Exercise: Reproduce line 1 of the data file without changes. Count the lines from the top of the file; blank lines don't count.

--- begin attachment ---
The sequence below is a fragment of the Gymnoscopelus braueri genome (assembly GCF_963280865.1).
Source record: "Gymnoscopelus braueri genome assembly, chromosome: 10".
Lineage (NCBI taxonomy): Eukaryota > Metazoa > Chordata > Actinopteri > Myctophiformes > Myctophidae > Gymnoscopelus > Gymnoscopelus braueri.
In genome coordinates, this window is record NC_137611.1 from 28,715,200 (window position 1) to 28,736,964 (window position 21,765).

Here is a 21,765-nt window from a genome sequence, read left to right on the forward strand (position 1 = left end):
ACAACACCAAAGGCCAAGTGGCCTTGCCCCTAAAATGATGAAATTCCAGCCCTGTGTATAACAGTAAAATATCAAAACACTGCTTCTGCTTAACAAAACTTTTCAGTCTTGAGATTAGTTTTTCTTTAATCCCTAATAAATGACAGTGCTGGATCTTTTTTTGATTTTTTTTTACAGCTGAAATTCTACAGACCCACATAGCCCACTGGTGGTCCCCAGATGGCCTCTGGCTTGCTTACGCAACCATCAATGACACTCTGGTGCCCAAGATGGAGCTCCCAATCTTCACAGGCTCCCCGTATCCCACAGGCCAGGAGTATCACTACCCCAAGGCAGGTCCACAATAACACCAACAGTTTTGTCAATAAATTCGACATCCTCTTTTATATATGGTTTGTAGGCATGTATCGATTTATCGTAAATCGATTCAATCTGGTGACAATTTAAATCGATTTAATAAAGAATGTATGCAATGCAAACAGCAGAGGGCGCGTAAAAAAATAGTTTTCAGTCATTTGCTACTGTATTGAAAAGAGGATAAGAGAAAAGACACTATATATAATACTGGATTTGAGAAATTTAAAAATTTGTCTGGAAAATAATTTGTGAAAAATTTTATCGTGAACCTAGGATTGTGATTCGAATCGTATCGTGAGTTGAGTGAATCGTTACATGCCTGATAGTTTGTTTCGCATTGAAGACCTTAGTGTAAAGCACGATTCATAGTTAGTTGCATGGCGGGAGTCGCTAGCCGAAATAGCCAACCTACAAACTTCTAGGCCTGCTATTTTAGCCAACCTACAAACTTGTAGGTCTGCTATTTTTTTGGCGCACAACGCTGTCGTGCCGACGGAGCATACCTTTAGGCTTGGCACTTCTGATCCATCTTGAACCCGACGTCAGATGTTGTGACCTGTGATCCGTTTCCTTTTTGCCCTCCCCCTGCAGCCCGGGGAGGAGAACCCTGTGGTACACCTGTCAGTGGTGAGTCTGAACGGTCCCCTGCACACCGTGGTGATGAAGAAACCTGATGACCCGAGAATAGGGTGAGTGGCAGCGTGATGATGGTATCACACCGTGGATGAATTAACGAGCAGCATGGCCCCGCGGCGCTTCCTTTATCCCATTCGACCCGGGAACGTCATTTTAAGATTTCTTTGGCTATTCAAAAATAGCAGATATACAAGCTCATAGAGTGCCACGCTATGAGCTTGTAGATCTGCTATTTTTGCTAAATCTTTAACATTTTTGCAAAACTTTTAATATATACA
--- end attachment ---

The sequence below is a fragment of the Gymnoscopelus braueri genome (assembly GCF_963280865.1).